Monday, November 25, 2013

How to Prep a Portable Generator for Winter

With winter fast approaching, you should winterize & prep your generator in case you lose power.

  • Always store portable generators in a dry, clean area that is easy to get to (such as a garage or shed). When the lights go out, you don't want to trip over things to get the power going.

  • Remove your generator from storage; drain the old gasoline (if necessary) from the tank and dispose of it properly. Inspect the fuel line and components for cracks or damage and replace if necessary.

  • Fill the generator with fresh gasoline. If the generator is likely to sit long periods of time before being run again make sure you use a gasoline stabilizer.

  • Start your generator at least once a month and let it run for a short period of time with a light load on it. If your generator has electric start, trickle charge the battery from time to time to ensure it is ready to go.

  • After the generator has warmed up, put a light load on it to exercise the alternator (after about 15 minutes of running). Turn off the fuel valve and run the fuel line dry.
  • After the engine stops, turn off the run switch and change the oil (if necessary) and put the generator back in storage following the manufacturer’s storage procedures.
  • Change the oil using winter weight oil (lower viscosity) to help the generator start easier. Switching to lower viscosity oil in winter ensures that the oil will start lubricating the moving parts sooner because it is thinner and flows better at lower temperatures than thicker oil.  Because every manufacturer has their own recommendations on oil always consult your owner’s manual for the recommended oil to make sure that you don’t void the warranty. 

  • With multi-viscosity oils such as 10W-30 or 5W-30, there is no need to change oils types based on the season or temperature.

  • If you had any trouble with the generator during this test, take it to an authorized service center to ensure that it's in good running condition before the snow starts falling.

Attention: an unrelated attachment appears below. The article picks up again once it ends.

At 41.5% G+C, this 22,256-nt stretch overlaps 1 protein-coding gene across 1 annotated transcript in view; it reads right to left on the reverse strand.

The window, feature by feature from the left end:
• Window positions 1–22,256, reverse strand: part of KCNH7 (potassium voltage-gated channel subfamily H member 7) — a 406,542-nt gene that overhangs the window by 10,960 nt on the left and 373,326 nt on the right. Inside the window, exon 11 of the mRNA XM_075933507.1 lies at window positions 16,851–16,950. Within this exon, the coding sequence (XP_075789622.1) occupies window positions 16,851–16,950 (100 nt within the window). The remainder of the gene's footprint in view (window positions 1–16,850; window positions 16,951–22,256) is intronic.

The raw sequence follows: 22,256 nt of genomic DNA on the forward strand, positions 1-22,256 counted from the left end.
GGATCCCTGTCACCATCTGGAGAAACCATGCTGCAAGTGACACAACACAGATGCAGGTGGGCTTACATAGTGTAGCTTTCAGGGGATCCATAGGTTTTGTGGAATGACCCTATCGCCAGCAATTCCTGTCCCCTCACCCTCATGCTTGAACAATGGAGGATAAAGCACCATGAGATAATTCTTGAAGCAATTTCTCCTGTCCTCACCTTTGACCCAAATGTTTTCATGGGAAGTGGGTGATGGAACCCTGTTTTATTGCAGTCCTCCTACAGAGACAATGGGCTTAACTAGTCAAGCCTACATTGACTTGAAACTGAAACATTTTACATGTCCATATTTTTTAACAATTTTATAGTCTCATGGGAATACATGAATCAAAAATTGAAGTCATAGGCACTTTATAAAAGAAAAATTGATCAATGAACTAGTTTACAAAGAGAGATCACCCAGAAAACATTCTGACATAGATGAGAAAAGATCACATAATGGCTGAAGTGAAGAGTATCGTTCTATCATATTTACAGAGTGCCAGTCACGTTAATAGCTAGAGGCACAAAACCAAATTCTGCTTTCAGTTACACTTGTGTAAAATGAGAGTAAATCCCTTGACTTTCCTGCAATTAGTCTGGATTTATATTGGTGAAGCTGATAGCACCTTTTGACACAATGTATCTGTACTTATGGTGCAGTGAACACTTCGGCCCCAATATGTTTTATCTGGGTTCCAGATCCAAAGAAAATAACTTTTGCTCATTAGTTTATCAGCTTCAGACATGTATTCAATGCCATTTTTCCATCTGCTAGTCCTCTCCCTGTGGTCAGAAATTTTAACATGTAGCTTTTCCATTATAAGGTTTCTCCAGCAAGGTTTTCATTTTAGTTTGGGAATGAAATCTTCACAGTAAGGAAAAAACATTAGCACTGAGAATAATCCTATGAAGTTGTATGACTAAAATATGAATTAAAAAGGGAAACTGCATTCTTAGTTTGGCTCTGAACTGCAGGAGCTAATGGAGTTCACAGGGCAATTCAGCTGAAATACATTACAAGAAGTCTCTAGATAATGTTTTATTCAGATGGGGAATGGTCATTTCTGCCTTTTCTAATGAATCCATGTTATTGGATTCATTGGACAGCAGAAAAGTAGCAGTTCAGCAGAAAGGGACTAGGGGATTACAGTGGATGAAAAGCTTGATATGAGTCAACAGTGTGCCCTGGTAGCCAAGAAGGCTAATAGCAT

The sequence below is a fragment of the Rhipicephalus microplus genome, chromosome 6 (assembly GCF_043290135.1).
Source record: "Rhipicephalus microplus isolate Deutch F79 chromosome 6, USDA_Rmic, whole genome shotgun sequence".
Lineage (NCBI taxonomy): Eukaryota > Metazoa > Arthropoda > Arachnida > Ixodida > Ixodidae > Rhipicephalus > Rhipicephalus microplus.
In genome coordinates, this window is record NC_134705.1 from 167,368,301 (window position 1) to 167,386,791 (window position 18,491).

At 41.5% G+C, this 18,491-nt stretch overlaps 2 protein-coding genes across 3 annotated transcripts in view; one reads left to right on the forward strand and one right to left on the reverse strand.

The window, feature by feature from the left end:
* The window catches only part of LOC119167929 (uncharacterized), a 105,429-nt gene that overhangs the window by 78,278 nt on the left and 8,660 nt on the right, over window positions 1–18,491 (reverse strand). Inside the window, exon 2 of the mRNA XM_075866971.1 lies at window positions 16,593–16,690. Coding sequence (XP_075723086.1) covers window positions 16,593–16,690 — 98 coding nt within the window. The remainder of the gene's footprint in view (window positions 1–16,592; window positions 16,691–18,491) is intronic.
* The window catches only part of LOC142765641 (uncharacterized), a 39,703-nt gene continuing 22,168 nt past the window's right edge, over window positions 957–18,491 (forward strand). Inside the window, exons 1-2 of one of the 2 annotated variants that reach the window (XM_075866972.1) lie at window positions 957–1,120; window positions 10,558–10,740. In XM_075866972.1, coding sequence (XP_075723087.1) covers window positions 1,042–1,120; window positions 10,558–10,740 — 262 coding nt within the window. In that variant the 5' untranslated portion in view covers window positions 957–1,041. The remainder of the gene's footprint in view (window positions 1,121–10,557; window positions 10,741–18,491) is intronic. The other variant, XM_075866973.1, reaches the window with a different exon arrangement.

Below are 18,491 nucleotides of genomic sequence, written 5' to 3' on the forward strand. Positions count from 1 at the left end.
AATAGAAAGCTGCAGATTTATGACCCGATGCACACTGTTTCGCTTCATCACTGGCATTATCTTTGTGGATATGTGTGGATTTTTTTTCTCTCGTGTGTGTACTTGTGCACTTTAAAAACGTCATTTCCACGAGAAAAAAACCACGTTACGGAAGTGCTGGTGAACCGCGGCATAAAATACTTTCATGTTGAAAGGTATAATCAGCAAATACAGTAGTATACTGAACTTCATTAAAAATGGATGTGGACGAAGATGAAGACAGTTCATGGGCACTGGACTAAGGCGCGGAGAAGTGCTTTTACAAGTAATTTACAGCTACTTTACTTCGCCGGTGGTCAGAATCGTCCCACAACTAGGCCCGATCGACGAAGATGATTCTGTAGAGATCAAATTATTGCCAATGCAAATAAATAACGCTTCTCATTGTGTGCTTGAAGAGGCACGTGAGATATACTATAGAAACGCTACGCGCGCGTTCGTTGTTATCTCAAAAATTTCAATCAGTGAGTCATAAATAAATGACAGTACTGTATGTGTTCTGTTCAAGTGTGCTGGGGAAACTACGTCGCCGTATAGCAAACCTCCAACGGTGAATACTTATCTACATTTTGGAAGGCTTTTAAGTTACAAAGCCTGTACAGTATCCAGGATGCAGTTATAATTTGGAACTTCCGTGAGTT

• When running your generator in the sleet or snow, keep it protected using a portable shelter such as the GenTent.
Stay warm and jolly this holiday season, and keep your family happy with a backup generator.

Thursday, November 21, 2013

Best Place to Run a Portable Generator During a Power Outage

Where to place your portable generator when the power goes out
Portable generators can help restore life to normal during emergencies, but deciding where to place your generator requires care and planning due to the carbon monoxide it produces.

What is Carbon Monoxide?
Carbon monoxide (CO) is a poisonous gas that is created when common fuels such as natural gas, oil, wood, or coal burn incompletely. This odorless, colorless, tasteless gas is often called the “silent killer” because it is virtually undetectable without the use of detection technology like a CO alarm.  Extremely high levels of carbon monoxide poisoning can be fatal within minutes.

Always thoroughly read the manufacturer’s instructions. This can help avoid dangerous shortcuts and assist you in ensuring safe operation of your generator.

 Keep emergency portable generators away from all open windows so deadly exhaust does not enter the home or business.

 Be a good neighbor. If the power is out, your neighbors are probably sleeping with their windows open. Consider placing the generator away from your neighbor’s windows.

Never use a generator indoors, including in homes, garages, basements, crawl spaces, and other enclosed or partially-enclosed areas, even with ventilation. Opening doors and windows or using fans will not prevent (CO) build-up in the home.

Install battery-operated CO alarms or plug-in CO alarms with battery back-up in your home, according to the manufacturer’s installation instructions. The CO alarms should be certified to the requirements of the latest safety standards for CO alarms.

Test your CO alarms frequently and replace dead batteries. According to the Centers for Disease Control (CDC), unintentional CO poisoning claims more than 400 lives a year. More than 20,000 people visit the emergency room and more than 4,000 are hospitalized due to exposure to toxic levels of the colorless, odorless gas. Fatality is highest among people 65 and older. Many of these deaths and illnesses stem from unsafe use of portable generators, often in the aftermath of devastating storms and other causes of electric power outages.